# Types

## Queue

</>

A queue is an ordered collection of elements. It is similar to a list, but unlike a list elements can be added to or removed from either the front or the back in a performant fashion.

The internal representation may be different for two queues with the same elements in the same order if the queues were constructed in different ways. This is the price paid for a queue’s fast access at both the front and the back.

Because of unpredictable internal representation the equality operator `==` may return surprising results, and the `is_equal` and `is_logically_equal` functions are the recommended way to test queues for equality.

``pub opaque type Queue(element)``

# Functions

## from_list

</>
``pub fn from_list(list: List(a)) -> Queue(a)``

Converts a list of elements into a queue of the same elements in the same order. The head element in the list becomes the front element in the queue.

This function runs in constant time.

# Examples

``````> [1, 2, 3] |> from_list |> length
3
``````

## is_empty

</>
``pub fn is_empty(queue: Queue(a)) -> Bool``

Determines whether or not the queue is empty.

This function runs in constant time.

## Examples

``````> [] |> from_list |> is_empty
True

>  |> from_list |> is_empty
False

> [1, 2] |> from_list |> is_empty
False
``````

## is_equal

</>
``pub fn is_equal(a: Queue(a), to b: Queue(a)) -> Bool``

Checks whether two queues have the same elements in the same order.

This function is useful as the internal representation may be different for two queues with the same elements in the same order depending on how they were constructed, so the equality operator `==` may return surprising results.

This function runs in linear time.

## is_logically_equal

</>
``````pub fn is_logically_equal(a: Queue(a), to b: Queue(a), checking element_is_equal: fn(
a,
a,
) -> Bool) -> Bool``````

Checks whether two queues have equal elements in the same order, where the equality of elements is determined by a given equality checking function.

This function is useful as the internal representation may be different for two queues with the same elements in the same order depending on how they were constructed, so the equality operator `==` may return surprising results.

This function runs in linear time multiplied by the time taken by the element equality checking function.

## length

</>
``pub fn length(queue: Queue(a)) -> Int``

Counts the number of elements in a given queue.

This function has to traverse the queue to determine the number of elements, so it runs in linear time.

## Examples

``````> length(from_list([]))
0

> length(from_list())
1

> length(from_list([1, 2]))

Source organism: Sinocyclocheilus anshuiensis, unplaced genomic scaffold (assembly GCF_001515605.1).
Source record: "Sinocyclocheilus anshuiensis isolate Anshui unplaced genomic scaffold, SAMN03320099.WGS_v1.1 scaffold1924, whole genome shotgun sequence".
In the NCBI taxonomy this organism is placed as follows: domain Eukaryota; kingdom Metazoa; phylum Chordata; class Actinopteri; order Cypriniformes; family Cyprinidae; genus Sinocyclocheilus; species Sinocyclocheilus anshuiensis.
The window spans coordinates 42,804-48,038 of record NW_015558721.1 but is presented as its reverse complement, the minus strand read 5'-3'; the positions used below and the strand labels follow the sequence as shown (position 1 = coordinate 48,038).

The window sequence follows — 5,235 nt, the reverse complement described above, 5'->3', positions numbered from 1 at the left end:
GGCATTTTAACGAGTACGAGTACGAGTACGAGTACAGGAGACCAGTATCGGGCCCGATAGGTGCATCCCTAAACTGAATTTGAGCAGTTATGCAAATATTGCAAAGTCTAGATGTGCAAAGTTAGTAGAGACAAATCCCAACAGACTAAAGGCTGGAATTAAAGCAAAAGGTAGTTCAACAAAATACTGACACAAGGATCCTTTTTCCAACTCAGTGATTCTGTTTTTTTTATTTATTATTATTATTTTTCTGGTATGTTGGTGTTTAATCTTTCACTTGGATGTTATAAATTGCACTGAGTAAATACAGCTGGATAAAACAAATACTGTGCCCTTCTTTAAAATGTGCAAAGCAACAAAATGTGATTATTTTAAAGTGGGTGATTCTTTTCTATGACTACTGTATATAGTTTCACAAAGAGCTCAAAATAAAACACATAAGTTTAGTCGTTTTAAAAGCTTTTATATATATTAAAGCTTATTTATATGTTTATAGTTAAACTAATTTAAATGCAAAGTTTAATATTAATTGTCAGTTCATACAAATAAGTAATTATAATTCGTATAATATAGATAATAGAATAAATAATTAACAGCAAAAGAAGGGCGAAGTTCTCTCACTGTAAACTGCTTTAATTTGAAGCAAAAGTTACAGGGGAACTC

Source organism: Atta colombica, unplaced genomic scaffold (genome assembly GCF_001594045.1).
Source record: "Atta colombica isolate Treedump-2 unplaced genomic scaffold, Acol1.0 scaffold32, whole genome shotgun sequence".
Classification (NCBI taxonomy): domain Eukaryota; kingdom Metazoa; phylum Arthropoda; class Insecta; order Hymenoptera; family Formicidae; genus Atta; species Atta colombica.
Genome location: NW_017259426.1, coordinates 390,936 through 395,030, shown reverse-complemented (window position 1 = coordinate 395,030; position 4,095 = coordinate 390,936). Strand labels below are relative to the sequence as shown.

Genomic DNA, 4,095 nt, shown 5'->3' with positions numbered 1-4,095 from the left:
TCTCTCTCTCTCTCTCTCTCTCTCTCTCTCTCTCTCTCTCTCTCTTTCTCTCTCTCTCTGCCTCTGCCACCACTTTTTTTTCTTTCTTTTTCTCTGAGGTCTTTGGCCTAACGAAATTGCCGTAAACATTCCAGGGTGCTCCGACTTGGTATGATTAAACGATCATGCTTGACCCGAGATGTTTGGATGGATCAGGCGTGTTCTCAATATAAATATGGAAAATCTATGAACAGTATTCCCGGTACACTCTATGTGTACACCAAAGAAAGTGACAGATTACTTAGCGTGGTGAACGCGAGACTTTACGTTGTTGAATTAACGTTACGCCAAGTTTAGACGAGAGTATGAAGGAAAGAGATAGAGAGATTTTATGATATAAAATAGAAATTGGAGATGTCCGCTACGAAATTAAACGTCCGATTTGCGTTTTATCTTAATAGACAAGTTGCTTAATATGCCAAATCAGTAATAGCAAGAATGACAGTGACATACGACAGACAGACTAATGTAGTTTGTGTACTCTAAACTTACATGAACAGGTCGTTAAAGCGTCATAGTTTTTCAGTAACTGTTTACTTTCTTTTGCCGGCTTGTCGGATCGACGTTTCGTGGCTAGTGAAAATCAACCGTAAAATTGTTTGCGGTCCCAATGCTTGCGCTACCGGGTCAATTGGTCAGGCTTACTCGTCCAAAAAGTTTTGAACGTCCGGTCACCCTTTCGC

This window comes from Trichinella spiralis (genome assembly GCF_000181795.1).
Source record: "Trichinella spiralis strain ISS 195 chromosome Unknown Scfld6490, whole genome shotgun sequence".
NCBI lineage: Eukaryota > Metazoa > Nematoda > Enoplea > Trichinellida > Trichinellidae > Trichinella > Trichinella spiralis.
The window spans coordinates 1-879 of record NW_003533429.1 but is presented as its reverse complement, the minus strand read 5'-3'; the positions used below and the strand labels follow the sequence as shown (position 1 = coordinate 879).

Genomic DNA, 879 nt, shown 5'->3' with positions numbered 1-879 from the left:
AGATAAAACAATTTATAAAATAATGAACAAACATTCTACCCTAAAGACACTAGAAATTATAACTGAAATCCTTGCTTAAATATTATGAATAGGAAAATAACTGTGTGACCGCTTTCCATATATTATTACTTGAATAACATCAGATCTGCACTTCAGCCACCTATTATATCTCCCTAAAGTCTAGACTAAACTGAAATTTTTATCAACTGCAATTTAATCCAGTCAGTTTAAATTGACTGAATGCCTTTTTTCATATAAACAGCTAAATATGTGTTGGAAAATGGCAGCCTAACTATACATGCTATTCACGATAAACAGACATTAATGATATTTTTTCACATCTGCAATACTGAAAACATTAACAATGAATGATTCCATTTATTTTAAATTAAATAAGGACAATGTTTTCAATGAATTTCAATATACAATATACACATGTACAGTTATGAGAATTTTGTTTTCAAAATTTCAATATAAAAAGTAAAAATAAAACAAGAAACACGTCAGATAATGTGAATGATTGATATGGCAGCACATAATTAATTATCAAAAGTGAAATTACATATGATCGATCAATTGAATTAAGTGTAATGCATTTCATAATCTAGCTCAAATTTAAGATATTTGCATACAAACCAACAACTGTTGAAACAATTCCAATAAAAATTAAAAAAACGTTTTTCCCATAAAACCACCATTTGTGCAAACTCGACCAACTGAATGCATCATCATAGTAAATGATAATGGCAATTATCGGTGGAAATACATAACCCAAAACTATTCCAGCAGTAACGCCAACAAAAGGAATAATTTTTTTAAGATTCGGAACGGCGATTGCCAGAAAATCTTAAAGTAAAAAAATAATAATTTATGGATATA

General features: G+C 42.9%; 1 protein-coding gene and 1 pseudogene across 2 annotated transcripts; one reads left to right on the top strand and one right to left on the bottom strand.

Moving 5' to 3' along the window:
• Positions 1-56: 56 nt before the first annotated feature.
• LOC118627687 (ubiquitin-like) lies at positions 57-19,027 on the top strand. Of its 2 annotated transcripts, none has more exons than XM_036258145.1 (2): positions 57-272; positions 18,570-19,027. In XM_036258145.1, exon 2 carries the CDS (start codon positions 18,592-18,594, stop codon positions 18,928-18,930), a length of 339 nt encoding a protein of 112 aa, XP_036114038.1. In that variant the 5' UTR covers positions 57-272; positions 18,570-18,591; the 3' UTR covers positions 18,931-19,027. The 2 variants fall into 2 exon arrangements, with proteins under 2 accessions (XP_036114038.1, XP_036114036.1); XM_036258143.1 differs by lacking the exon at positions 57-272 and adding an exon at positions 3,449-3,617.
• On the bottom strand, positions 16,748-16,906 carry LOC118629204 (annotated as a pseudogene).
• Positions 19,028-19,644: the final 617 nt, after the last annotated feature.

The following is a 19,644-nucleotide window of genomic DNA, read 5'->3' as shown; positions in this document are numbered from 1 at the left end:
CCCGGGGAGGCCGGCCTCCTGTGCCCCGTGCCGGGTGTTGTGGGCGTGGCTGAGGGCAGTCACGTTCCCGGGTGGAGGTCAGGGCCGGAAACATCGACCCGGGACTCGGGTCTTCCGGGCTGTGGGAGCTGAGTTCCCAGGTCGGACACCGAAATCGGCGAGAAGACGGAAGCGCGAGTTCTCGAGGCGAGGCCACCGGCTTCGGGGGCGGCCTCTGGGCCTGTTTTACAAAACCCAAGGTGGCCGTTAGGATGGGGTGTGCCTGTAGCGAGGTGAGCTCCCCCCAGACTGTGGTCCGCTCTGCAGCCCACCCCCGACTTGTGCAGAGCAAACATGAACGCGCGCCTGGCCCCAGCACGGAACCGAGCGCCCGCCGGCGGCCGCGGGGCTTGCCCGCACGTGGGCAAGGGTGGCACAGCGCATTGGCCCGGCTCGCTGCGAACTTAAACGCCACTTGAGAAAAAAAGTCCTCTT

2
``````

## new

</>
``pub fn new() -> Queue(a)``

Creates a fresh queue that contains no values.

## pop_back

</>
``````pub fn pop_back(from queue: Queue(a)) -> Result(
#(a, Queue(a)),
Nil,
)``````

Gets the last element from the queue, returning the element and a new queue without that element.

This function typically runs in constant time, but will occasionally run in linear time.

# Examples

``````> queue.new()
> |> queue.push_back(0)
> |> queue.push_back(1)
> |> queue.pop_back()
Ok(#(1, queue.push_front(queue.new(), 0)))

> queue.new()
> |> queue.push_front(0)
> |> queue.pop_back()
Ok(#(0, queue.new()))

> queue.new()
> |> queue.pop_back()
Error(Nil)
``````

## pop_front

</>
``````pub fn pop_front(from queue: Queue(a)) -> Result(
#(a, Queue(a)),
Nil,
)``````

Gets the first element from the queue, returning the element and a new queue without that element.

This function typically runs in constant time, but will occasionally run in linear time.

# Examples

``````> queue.new()
> |> queue.push_front(1)
> |> queue.push_front(0)
> |> queue.pop_front()
Ok(#(0, queue.push_back(queue.new(), 1)))

> queue.new()
> |> queue.push_back(0)
> |> queue.pop_front()
Ok(#(0, queue.new()))

> queue.new()
> |> queue.pop_back()
Error(Nil)
``````

## push_back

</>
``pub fn push_back(onto queue: Queue(a), this item: a) -> Queue(a)``

Pushes an element onto the back of the queue.

# Examples

``````> [1, 2] |> from_list |> push_back(3) |> to_list
[1, 2, 3]
``````

## push_front

</>
``pub fn push_front(onto queue: Queue(a), this item: a) -> Queue(a)``

Pushes an element onto the front of the queue.

# Examples

``````> [0, 0] |> from_list |> push_front(1) |> to_list
[1, 0, 0]
``````

## reverse

</>
``pub fn reverse(queue: Queue(a)) -> Queue(a)``

Creates a new queue from a given queue containing the same elements, but in the opposite order.

This function runs in constant time.

## Examples

``````> [] |> from_list |> reverse |> to_list
[]

>  |> from_list |> reverse |> to_list


> [1, 2] |> from_list |> reverse |> to_list
[2, 1]
``````

## to_list

</>
``pub fn to_list(queue: Queue(a)) -> List(a)``

Converts a queue of elements into a list of the same elements in the same order. The front element in the queue becomes the head element in the list.

This function runs in linear time.

# Examples

``````> new() |> push_back(1) |> push_back(2) |> to_list
[1, 2]
``````